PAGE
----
Jesus

Article

December 8, 2021

Jesus (Aramaic: ישוע/ יֵשׁוּעַ; Romanz.: Yeshua; Greek: Ἰησοῦς; Romanz.: Iesous), also called Jesus of Nazareth (b. 7–2 BC – d. 30–33 AD) was a preacher and leader first century Jewish religious. He is the central figure of Christianity and the one whom the teachings of most Christian denominations, in addition to Messianic Jews, consider to be the Son of God. Christianity and Messianic Judaism regard Jesus as the awaited Messiah in the Old Testament and refer to him as Jesus Christ, a name also used outside the Christian context. Virtually all contemporary scholars agree that Jesus actually existed, although there is no consensus on the historical reliability of the gospels and how close the biblical Jesus is to the historical Jesus. Most scholars agree that Jesus was a Jewish preacher from Galilee, baptized by John the Baptist, and crucified by order of the Roman governor Pontius Pilate. Scholars have constructed several profiles of the historical Jesus, which often portray him in one or more of the following roles: the leader of an apocalyptic movement, the Messiah, a charismatic healer, a sage and philosopher, or an egalitarian reformer. Research has been comparing New Testament testimonies with historical records outside the Christian context in order to determine the chronology of Jesus' life. Almost all Christian lines believe that Jesus was conceived by the Holy Spirit, was born of a virgin, performed miracles, founded the Church, died crucified as a form of atonement, rose from the dead, and ascended to Heaven from which he will return. The vast majority of Christians worship Jesus as the incarnation of God the Son, the second of three persons in the Holy Trinity. Some Christian groups reject the Trinity, in whole or in part. In the Islamic context, Jesus (transliterated as Isa) is considered one of the most important prophets of God and the Messiah. For Muslims, Jesus was the one who brought the scriptures and is the son of a virgin, but he is not divine, nor was he a victim of crucifixion. Judaism rejects the belief that Jesus is the awaited Messiah, arguing that it does not correspond to the Tanakh's messianic prophecies.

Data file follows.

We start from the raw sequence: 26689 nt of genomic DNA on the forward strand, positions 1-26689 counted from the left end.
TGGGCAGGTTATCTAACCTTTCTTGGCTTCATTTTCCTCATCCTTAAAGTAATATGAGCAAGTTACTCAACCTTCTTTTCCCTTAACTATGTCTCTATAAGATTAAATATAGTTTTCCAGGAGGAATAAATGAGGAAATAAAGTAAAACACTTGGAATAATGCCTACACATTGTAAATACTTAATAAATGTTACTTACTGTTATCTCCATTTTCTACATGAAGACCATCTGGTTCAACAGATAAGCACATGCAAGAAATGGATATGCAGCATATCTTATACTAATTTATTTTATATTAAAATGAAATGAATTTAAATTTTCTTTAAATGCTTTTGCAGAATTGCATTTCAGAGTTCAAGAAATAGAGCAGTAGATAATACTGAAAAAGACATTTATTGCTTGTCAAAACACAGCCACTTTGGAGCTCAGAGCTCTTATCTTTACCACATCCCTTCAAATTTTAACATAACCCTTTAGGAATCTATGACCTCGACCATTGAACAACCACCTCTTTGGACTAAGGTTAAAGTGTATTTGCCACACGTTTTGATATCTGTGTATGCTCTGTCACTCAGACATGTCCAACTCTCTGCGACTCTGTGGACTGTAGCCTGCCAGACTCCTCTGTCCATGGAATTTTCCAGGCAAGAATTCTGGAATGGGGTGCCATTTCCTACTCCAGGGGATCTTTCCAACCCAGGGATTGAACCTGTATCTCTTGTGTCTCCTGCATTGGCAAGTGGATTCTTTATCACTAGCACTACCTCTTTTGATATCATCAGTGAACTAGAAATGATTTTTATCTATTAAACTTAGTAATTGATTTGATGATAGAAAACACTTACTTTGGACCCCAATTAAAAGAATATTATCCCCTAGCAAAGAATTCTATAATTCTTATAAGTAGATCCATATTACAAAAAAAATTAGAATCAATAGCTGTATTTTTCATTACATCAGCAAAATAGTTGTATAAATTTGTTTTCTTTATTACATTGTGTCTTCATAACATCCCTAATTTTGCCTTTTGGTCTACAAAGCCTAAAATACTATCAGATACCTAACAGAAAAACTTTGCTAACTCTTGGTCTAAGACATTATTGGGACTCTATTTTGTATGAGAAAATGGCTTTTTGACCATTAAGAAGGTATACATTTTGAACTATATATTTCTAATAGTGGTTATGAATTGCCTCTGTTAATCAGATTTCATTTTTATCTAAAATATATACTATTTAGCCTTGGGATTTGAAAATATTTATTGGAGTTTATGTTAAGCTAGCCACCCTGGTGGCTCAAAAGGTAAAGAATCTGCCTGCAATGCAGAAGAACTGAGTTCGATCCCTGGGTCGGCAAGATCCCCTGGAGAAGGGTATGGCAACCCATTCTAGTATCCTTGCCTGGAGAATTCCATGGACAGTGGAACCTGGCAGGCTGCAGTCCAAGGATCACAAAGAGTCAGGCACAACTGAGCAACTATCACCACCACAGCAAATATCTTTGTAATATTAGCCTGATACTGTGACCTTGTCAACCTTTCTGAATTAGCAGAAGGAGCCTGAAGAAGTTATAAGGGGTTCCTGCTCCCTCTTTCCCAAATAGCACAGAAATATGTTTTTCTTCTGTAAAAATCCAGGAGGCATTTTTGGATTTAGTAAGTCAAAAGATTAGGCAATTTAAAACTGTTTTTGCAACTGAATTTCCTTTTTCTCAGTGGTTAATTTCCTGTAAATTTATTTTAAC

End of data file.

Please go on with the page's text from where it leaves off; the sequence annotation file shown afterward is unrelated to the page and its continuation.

Etymology

A Jew contemporary of Jesus had a single name, sometimes supplemented with the name of the father or city of origin. Throughout the New Testament, Jesus is called "Jesus of Nazareth" (Matthew 26:71), "Son of Joseph" (Luke 4:22), or "Jesus the son of Joseph of Nazareth" (John 1:45). However, in Mark 6:3, instead of being called "the son of Joseph", he is referred to as "the son of Mary and the brother of James, Joseph, Judas, and Simon." The name "Jesus", common in many modern languages, is derived from the Latin "Iesus", a transliteration of the Greek Ἰησοῦς (Iesous). The Greek form is a translation of the Aramaic ישוע‎ (Yeshua), which derives from the Hebrew יהושע‎ (Yehoshua). Apparently, the name Yeshua was used in Judea at the time of Jesus' birth. The texts of the historian Flavius ​​Josephus, written during the first century in Hellenistic Greek, the same language as the New Testament, mention at least twenty different people with the name Jesus (i.e. Ἰησοῦς). The etymology of the name of Jesus in the New Testament context is generally indicated as "Yahweh is salvation". Since the beginning of Christianity, Christians have referred to Jesus as "Jesus Christ". The word Christ comes from the Greek Χριστός (Christos), which is a translation of the Hebrew מָשִׁיחַ (Masiah), which means "the anointed one" and is generally translated as Messiah. Jesus is called by Christians "Christ" since they believe he is the awaited Messiah, prophesied in the Hebrew Bible. Although it was originally a title, over the centuries the term “Christ” has been associated with a nickname – part of “Jes

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